15,000 without power amid further flooding

Wednesday 05 February 2014 00.00
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People kayak along the Grand Parade in Cork
People kayak along the Grand Parade in Cork
St Patrick's Street was also flooded
St Patrick's Street was also flooded
The South Mall was hit too
The South Mall was hit too
The council had warned people to avoid the quays
The council had warned people to avoid the quays
Business owners on Oliver Plunkett Street tried to stop cars creating waves
Business owners on Oliver Plunkett Street tried to stop cars creating waves
Cork's Grand Parade 30 minutes after high tide
Cork's Grand Parade 30 minutes after high tide
Flood defences in Poleberry, Co Waterford
Flood defences in Poleberry, Co Waterford
Flooding in Rosmindle, near Westport, Co Mayo earlier today
Flooding in Rosmindle, near Westport, Co Mayo earlier today

Several hundred businesses have been flooded in Cork city centre, while ESB Networks says 15,000 customers were without power tonight, mainly in the southwest of the country.

Flood waters covered all of Cork city's main streets tonight after the River Lee overflowed its banks.

The flooding has been described as the worst in the city since November 2009. 

Flood waters began to recede after the high tide passed.

Part of Grand Parade, Oliver Plunkett Street, the South Mall and St Patrick's Street were under up to 60cm of water an hour after high tide.

Youghal, Cobh, Bandon and Clonakilty experienced spot flooding, but locals said it was not as bad as they had feared.

ESB Networks says over 350 separate power outages were reported.

The worst-affected areas were Cork city, Fermoy, Co Cork, Clonmel and Cashel in Co Tipperary and parts of Co Wexford.

Power was earlier restored to a further 4,000 customers.

ESB Networks says crews will continue to work on faults as long as it is safe and practical to do so.

The southeast of the country escaped serious flooding tonight as winds abated slightly just as high tides happened in a number of towns and cities.

There was some flooding in the Marshmeadows area of New Ross, Co Wexford, but not as severe as yesterday morning.

Flood protection measures appear to have worked in Poleberry in Waterford city, and in coastal villages such as Dunmore East and Passage East.

Flood waters in Clonmel, Co Tipperary have receded, but the council remains on high alert.

In Wexford, water levels have not risen any more than feared and were tonight going down.

Gardaí earlier warned motorists nationwide to travel only if necessary as high winds and heavy rain led to hazardous driving conditions.

There are reports of fallen trees blocking roads around the country.

There have been no reports of injuries.

Meanwhile, a number of Irish Ferries sailings from Rosslare to Pembroke have been cancelled due to the bad weather.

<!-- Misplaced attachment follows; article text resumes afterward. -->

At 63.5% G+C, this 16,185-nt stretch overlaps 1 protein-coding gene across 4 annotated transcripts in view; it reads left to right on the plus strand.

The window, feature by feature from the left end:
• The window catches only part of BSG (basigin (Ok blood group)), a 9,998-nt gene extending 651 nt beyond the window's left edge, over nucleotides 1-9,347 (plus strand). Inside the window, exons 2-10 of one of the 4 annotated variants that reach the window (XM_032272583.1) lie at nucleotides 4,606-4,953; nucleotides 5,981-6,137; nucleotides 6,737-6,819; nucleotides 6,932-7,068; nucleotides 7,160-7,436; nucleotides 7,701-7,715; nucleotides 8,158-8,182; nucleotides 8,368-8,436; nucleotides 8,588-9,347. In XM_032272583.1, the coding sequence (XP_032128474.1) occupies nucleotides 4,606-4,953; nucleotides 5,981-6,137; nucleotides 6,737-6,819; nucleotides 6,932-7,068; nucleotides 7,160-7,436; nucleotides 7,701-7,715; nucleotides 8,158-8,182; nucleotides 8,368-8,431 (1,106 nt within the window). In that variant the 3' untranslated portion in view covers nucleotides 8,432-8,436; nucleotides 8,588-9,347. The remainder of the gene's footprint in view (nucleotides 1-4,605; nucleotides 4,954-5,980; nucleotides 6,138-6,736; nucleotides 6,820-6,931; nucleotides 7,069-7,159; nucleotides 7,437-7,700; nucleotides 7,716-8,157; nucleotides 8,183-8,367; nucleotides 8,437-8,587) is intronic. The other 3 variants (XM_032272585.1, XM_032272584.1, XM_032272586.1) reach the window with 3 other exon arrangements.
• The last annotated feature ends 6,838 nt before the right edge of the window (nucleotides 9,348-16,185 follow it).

The ferry due to depart tonight was cancelled, and tomorrow morning's sailing will not now go ahead.

Intending passengers are asked to check the company's website for updates.

Iarnród Éireann has said bus transfers are in operation between Waterford and Kilkenny due to flooding. Bus transfers were put in place between Limerick and Ennis.

Gardaí in the midlands reported some local flooding in many areas, but no major incidents after heavy rain and winds battered the region this evening.

Gardaí in Athlone reported flooding in the Ballymahon Road area and in the Clonown area around Golden Island.

A number of small trees have fallen in the Longford area, but no injuries have been reported.

Water levels in the River Shannon area south of Athlone are on the increase again.

They are now close to the highs first recorded three weeks ago.

Athlone Town Council has warned that if rain and wind continue into next week there will be flooding in low-lying areas of the town.

Sandbags are already in circulation in vulnerable areas such as Deerpark Road and Parnell Square in Athlone, with more being made available to householders who are worried about their property being flooded.

The council said there could be serious flooding before the weekend if heavy rain and strong winds continue.

Further weather warnings

Met Éireann has warned that another Atlantic storm depression is heading for Ireland. 

It has issued a status orange wind warning for Dublin, Louth, Wexford, Wicklow, Meath, Cork, Kerry and Waterford, with gusts of up to 115km/h forecast. 

A yellow wind warning has been issued for the rest of the country, with gusts of up to 100km/h expected and river flooding likely. 

The warnings are valid until 9am tomorrow. 

Up to 45mm of rain is forecast over a 36-hour period with heavy rain expected to spread from the southwest.

Gerald Fleming of Met Éireann said there will be no let up in the pattern of Atlantic weather systems bringing further heavy rain and high winds over the coming week.

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